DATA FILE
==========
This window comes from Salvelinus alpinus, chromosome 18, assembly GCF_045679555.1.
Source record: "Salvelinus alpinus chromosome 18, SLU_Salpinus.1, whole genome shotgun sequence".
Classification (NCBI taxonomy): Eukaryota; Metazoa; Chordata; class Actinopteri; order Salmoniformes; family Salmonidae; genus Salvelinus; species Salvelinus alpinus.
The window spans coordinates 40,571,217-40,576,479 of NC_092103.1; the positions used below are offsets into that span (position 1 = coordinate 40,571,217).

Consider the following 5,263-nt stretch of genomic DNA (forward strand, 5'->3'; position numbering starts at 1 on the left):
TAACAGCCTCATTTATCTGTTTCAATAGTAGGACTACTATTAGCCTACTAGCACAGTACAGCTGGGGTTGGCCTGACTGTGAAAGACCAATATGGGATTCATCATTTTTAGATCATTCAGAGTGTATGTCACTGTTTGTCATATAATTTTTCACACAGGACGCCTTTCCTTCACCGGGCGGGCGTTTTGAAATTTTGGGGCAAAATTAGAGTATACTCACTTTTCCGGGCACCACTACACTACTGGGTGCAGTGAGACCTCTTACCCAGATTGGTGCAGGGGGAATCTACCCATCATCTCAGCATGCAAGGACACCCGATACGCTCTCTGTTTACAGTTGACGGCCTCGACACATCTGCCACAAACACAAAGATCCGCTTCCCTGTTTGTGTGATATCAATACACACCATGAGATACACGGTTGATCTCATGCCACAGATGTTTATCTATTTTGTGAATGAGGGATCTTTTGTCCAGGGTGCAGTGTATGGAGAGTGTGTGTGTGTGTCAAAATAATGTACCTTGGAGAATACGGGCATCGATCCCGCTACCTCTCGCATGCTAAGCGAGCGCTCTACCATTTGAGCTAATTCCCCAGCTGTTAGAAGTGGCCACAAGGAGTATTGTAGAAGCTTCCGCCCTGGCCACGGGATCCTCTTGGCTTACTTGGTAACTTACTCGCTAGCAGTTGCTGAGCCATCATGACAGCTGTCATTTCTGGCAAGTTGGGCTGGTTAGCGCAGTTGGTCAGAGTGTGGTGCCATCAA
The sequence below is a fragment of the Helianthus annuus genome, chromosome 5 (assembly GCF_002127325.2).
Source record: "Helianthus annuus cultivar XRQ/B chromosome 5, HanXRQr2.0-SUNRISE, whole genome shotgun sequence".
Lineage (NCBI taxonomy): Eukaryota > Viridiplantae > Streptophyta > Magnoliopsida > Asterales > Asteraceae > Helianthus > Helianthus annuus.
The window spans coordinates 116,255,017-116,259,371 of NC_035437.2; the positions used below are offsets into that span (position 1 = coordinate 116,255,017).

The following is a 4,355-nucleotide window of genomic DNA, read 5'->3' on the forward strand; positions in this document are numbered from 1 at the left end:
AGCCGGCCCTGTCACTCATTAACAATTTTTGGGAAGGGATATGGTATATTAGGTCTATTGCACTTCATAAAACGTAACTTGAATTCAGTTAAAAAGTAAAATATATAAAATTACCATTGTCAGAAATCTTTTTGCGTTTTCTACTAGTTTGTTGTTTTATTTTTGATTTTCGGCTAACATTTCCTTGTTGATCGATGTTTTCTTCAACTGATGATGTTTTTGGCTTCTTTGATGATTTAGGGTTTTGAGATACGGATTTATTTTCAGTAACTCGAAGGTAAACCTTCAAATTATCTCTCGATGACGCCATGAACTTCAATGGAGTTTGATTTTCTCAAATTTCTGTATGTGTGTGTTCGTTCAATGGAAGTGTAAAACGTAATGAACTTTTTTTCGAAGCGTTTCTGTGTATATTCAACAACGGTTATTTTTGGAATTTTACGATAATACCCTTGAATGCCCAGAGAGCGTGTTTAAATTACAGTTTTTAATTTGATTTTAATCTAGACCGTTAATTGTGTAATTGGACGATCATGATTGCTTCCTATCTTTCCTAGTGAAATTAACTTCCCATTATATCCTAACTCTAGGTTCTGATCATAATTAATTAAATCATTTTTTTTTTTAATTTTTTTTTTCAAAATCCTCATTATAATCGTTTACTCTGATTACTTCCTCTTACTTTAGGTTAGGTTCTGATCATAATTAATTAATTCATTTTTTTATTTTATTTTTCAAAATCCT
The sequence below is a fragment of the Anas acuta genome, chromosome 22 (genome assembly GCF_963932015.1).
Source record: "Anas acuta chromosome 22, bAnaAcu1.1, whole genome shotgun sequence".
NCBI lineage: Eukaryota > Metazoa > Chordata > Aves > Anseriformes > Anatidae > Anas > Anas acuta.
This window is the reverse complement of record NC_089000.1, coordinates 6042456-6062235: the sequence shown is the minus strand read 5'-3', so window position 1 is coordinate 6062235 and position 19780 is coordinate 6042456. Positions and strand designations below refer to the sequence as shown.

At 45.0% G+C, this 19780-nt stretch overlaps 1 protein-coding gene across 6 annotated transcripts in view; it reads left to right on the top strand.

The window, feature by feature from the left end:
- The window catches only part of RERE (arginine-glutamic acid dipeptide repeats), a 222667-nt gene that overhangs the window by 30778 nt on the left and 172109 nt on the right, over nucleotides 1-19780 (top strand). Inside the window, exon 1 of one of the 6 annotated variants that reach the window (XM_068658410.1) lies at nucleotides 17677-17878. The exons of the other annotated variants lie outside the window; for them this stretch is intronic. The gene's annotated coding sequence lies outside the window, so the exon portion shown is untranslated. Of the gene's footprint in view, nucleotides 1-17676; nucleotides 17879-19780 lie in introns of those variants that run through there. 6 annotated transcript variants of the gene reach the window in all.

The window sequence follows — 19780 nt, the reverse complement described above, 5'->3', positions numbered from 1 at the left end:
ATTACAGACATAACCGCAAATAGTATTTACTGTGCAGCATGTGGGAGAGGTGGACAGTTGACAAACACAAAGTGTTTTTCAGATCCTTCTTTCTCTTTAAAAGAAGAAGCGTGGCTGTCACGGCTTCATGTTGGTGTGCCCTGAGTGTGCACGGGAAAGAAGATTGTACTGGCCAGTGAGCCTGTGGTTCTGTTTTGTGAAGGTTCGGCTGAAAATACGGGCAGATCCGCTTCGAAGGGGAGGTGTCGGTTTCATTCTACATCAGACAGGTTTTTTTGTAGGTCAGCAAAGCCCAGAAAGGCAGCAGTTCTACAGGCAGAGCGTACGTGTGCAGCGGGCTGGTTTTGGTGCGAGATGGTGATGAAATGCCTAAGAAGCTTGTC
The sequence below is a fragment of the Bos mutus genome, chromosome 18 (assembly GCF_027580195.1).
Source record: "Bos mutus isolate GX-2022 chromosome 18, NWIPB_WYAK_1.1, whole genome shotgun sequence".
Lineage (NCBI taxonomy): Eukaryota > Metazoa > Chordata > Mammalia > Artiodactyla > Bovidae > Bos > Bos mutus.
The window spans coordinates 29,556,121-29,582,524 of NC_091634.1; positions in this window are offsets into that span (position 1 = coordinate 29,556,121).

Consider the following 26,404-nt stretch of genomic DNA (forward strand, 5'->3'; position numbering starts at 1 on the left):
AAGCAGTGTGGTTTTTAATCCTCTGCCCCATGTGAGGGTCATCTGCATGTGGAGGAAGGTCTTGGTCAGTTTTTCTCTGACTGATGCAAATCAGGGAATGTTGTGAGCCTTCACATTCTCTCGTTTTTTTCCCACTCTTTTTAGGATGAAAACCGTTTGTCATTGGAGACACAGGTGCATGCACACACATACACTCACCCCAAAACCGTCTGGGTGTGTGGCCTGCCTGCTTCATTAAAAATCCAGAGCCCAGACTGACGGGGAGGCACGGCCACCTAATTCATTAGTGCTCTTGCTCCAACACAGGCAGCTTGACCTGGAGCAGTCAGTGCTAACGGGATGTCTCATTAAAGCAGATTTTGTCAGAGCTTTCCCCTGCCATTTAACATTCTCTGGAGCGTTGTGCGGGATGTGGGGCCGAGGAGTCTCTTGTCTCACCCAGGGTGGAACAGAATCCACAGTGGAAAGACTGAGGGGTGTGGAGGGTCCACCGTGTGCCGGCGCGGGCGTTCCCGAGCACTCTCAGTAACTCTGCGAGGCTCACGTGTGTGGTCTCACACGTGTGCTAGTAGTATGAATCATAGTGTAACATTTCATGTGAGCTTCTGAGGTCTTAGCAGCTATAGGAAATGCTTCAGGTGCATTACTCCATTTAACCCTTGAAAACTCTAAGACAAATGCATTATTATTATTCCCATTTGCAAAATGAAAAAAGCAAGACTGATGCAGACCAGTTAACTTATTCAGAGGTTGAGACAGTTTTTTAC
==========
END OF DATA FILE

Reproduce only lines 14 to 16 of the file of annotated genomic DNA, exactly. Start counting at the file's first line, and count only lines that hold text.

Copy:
Source record: "Anas acuta chromosome 22, bAnaAcu1.1, whole genome shotgun sequence".
NCBI lineage: Eukaryota > Metazoa > Chordata > Aves > Anseriformes > Anatidae > Anas > Anas acuta.
This window is the reverse complement of record NC_089000.1, coordinates 6042456-6062235: the sequence shown is the minus strand read 5'-3', so window position 1 is coordinate 6062235 and position 19780 is coordinate 6042456. Positions and strand designations below refer to the sequence as shown.